It’s winter down here for sure now, and winter in Kaikoura, on the coast of South Island north of Christchurch, means one thing, albatrosses! This time a few years ago I attended an ornithological conference in Kaikoura, and the day afterwards we went out to see the many seabirds that come in close to the shore there. I took a lot of photos but today I’ll just be sharing the ones of the Buller’s Albatross, Thalassarche bulleri, known here as the Buller’s Mollymawk.

The Buller’s Mollymawk is an endemic breeder to New Zealand, although it ranges widely away from the islands to feed, and regularly goes to South America’s Humboldt Current to feed. Most breed in the Chatham Islands or in the islands to the south of South Island, but a few breed on the Three Kings Islands at the tip of North Island as well. As albies go they seem to be doing better than most species, and are only listed as Near Threatened by the IUCN.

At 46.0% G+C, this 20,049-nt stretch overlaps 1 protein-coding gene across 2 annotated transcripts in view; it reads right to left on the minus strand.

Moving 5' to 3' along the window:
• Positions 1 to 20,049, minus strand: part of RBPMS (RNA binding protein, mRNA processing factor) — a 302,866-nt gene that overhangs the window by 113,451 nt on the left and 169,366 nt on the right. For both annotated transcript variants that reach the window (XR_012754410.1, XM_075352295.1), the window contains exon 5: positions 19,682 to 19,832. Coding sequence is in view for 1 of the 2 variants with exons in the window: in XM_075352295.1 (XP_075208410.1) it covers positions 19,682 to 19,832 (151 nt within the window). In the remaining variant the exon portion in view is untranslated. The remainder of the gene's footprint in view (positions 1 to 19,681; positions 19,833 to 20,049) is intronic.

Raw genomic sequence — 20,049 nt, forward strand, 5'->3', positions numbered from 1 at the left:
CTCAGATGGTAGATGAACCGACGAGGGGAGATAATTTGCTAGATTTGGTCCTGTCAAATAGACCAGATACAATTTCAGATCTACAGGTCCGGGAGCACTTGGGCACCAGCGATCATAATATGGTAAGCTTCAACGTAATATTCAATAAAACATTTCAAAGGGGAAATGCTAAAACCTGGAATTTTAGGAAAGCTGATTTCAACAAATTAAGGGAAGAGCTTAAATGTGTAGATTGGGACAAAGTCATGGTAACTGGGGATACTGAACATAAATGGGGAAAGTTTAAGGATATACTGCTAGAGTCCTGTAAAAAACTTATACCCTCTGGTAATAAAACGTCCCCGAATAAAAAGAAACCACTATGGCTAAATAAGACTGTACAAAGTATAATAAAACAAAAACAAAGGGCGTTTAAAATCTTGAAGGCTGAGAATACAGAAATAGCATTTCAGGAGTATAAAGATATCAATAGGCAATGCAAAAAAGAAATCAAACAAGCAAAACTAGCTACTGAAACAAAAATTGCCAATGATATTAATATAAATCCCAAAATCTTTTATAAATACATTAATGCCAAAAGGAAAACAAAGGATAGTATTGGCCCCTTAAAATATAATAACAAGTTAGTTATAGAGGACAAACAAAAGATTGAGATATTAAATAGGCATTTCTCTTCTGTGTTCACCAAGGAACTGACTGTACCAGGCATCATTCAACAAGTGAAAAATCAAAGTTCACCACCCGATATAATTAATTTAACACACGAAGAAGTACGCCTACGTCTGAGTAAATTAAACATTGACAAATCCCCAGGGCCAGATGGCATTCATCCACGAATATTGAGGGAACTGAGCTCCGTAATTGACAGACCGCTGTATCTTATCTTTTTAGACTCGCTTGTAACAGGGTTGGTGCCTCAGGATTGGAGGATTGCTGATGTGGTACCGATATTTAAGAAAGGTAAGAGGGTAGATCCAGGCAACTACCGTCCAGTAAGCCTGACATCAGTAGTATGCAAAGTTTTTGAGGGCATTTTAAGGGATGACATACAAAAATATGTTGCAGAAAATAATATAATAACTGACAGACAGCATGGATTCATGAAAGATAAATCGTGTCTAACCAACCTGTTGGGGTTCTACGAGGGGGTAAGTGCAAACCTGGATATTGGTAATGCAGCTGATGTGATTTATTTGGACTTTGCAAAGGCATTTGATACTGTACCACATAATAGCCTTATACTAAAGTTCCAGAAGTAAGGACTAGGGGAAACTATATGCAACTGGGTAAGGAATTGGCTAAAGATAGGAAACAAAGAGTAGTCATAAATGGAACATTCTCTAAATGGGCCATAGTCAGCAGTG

I hope you enjoy the photos. Click any one to enbiggen it.

Buller’s with a Cape Petrel (Daption capense), a vocal fulmarine petrel that is very common here.

For size comparison, a scrum of albies. Clockwise from bottom left Antipodean Albatross (Diomedea antipodeansis), Salvin’s Albatross (Thalassarche salvini), Antipodean, Antipodean, Antipodean, Buller’s Albatross, Antipodean, with a Black-browned Albatross (Thalassarche melanophrys) out of the circle.

Kaikoura at dawn in winter.

If you liked this post and want to see more great images of birds make sure to check out 10,000 Clicks, our big (and growing) page of galleries here at 10,000 Birds.

Written by Duncan
Duncan Wright is a Wellington-based ornithologist working on the evolution of New Zealand's birds. He's previously poked albatrosses with sticks in Hawaii, provided target practice for gulls in California, chased monkeys up and down hills Uganda, wrestled sharks in the Bahamas and played God with grasshopper genetics in Namibia. He came into studying birds rather later in life, and could quit any time he wants to.